FROM CNN's Jack Cafferty
Something called "Botax" might help pay for health care reform. The name derives from a tax on Botox... which in the case of some Hollywood types could raise millions.
Senate Democrats are proposing a 5% excise tax on elective cosmetic procedures... that includes things like Botox injections, breast implants, tummy tucks, face lifts, liposuction, teeth whitening, eyelid repairs, etc.
The tax would bring in an estimated $6 billion over 10 years and wouldn't apply to cosmetic surgery meant to fix a deformity or injury.
Drug makers and plastic surgeons think this is a terrible idea. The company that makes Botox calls it an "easy target" and says the tax is "unnecessarily punitive".
The American Society of Plastic Surgeons says it will hurt countless American women of every income level - that it's not just a tax on "wealthy, suburban Republican women."
They claim the tax would come at a particularly difficult economic time - when many women are trying to spruce up their looks as they search for jobs. I would offer that if you're out of work you probably wouldn't be getting Botox injections... but hey, what do I know?
It could have been worse. Lobbyists apparently succeeded in persuading lawmakers to reduce the tax from 10%, which would have brought in $11 billion over a decade.
Over the summer, many thought that Democrats weren't serious about the cosmetic surgery tax... but Harry Reid and Co. brought it back because they "needed money to make the bill work"."
SO HERE'S MY QUESTION TO YOU: Should the government tax cosmetic procedures like Botox, tummy tucks and liposuction to help pay for health care reform?
Interested to know which ones made it on air?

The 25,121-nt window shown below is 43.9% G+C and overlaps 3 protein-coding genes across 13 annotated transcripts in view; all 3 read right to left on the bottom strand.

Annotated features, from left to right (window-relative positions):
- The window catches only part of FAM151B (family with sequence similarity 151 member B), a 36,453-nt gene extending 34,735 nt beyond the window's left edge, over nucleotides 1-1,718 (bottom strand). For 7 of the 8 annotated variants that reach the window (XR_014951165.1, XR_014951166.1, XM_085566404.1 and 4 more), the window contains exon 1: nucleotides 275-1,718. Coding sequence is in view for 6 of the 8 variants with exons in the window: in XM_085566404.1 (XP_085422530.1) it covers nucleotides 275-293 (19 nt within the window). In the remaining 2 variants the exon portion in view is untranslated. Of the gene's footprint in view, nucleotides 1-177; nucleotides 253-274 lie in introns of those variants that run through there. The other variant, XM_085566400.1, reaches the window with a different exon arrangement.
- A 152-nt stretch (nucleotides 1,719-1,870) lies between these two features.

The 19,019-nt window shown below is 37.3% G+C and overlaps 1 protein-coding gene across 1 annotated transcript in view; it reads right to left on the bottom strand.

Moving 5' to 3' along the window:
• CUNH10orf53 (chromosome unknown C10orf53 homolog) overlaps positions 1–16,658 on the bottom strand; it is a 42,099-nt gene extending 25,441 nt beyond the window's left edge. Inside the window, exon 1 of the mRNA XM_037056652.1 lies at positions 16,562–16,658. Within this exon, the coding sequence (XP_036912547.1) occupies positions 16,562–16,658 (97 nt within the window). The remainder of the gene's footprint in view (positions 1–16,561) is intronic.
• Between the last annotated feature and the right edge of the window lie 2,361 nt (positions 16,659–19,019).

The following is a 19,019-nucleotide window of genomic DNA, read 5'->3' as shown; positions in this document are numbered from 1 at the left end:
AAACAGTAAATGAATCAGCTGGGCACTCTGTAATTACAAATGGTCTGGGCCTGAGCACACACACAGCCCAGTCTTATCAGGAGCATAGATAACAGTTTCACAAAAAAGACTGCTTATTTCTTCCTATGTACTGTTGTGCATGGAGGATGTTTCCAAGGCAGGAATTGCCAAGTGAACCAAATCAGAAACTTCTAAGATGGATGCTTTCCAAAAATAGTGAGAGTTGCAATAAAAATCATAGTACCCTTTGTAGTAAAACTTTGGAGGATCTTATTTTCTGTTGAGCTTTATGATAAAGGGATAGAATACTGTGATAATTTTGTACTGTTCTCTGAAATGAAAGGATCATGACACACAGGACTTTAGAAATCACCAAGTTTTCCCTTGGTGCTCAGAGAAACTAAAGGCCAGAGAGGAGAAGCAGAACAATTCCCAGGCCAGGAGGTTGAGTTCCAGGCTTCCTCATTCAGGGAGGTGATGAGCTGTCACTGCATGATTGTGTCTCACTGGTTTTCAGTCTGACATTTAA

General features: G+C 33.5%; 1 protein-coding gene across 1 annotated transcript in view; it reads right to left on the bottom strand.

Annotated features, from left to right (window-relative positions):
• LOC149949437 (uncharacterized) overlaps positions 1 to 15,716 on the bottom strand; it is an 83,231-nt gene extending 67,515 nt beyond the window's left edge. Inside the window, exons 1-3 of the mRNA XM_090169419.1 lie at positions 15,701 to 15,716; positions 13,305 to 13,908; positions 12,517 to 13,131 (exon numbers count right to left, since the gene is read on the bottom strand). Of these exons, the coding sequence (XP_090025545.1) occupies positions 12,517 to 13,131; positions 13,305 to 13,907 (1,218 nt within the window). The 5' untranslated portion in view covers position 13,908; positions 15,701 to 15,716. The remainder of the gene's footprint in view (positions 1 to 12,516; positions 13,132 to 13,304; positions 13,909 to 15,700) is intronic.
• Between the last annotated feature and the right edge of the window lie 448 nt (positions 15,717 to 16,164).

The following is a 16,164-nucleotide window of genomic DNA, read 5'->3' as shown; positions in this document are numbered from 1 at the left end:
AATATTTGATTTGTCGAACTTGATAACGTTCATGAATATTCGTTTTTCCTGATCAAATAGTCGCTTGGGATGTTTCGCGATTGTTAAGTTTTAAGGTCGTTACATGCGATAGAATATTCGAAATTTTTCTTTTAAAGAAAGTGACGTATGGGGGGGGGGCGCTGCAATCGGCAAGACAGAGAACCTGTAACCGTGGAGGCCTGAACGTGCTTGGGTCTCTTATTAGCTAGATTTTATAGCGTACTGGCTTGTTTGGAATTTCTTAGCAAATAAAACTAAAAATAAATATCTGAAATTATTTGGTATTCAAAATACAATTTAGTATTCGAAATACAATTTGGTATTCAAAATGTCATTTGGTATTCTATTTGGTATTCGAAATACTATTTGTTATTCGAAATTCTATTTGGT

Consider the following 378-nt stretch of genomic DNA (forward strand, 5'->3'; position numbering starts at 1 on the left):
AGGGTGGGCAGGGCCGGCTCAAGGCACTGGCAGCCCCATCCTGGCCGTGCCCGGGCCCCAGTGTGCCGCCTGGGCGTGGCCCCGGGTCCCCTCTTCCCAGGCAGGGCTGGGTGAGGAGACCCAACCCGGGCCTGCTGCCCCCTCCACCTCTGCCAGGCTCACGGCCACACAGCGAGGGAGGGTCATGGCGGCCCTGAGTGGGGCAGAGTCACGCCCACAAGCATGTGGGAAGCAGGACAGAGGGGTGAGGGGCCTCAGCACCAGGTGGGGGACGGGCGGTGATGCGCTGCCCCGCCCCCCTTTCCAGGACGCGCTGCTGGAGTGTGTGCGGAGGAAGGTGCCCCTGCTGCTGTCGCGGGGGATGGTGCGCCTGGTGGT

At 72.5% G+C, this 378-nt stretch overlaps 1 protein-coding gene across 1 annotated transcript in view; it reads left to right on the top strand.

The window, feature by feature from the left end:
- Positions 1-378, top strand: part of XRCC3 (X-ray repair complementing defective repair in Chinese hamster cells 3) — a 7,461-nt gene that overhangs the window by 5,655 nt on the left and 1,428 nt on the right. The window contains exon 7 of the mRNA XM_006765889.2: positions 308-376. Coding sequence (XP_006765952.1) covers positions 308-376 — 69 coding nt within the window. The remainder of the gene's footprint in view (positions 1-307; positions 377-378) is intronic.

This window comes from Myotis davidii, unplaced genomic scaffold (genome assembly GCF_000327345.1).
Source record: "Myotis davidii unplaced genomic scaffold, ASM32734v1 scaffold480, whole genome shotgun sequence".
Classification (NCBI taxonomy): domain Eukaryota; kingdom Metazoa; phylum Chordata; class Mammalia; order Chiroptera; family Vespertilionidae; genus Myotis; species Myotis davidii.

I love this idea. Those procedures are purely self-esteem issues and I have no problem adding a tax to them. As long as those who are getting it for good reasons (i.e. someone attacked them/horrific accident) don't have to pay the tax.
Why not? If you can afford cosmetic surgery, you can surely afford to donate some money to people who can't even afford basic medical care. At least this tax can't be passed on to the people we're trying to help, like the tax on medical devices.
Russ in Colorado
No. These elective procedures have nothing to do with health care. If we let them get away with it, they'll be taxing pet food and CDs to pay for high-speed rail next. That would make about the same amount of sense.
Why not? I paid a 10% tax on my sausage, egg and cheese breakfast sandwich this morning. That's the tax rate on eating out in our nation's capital.
Karen in Scottsdale, Arizona
Taxing elective cosmetic procedures is an utterly ridiculous solution. I believe there is far more money to be raised by taxing unhealthy life choices (such as cigarettes, fast food, soft drinks, etc.) which actually contribute to the rising health care costs in this country. Why not impose a tax on these items and attempt to limit their consumption?
Sue in Idaho
You betcha, I've had all mine done.
Don in Newtown, Pennsylvania
Jack, Yes, and start with Joan Rivers. That alone would be enough to substantially reduce the national debt.